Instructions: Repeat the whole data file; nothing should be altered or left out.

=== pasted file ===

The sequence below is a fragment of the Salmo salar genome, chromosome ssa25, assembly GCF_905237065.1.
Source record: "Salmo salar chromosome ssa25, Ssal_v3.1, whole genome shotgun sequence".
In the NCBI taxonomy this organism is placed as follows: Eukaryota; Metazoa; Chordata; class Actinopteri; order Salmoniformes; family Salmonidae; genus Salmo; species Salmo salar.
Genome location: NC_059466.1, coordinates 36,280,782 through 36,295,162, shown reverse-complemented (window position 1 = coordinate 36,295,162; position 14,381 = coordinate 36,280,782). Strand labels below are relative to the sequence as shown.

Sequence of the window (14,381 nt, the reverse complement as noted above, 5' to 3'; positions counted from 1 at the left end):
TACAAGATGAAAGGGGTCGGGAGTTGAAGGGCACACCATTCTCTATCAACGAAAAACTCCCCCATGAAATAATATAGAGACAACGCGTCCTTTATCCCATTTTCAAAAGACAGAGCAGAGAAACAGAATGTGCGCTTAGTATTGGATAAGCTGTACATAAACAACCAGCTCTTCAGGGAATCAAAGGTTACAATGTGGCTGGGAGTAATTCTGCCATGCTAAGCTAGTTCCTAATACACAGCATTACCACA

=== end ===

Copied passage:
The sequence below is a fragment of the Salmo salar genome, chromosome ssa25, assembly GCF_905237065.1.
Source record: "Salmo salar chromosome ssa25, Ssal_v3.1, whole genome shotgun sequence".
In the NCBI taxonomy this organism is placed as follows: Eukaryota; Metazoa; Chordata; class Actinopteri; order Salmoniformes; family Salmonidae; genus Salmo; species Salmo salar.
Genome location: NC_059466.1, coordinates 36,280,782 through 36,295,162, shown reverse-complemented (window position 1 = coordinate 36,295,162; position 14,381 = coordinate 36,280,782). Strand labels below are relative to the sequence as shown.

Sequence of the window (14,381 nt, the reverse complement as noted above, 5' to 3'; positions counted from 1 at the left end):
TACAAGATGAAAGGGGTCGGGAGTTGAAGGGCACACCATTCTCTATCAACGAAAAACTCCCCCATGAAATAATATAGAGACAACGCGTCCTTTATCCCATTTTCAAAAGACAGAGCAGAGAAACAGAATGTGCGCTTAGTATTGGATAAGCTGTACATAAACAACCAGCTCTTCAGGGAATCAAAGGTTACAATGTGGCTGGGAGTAATTCTGCCATGCTAAGCTAGTTCCTAATACACAGCATTACCACA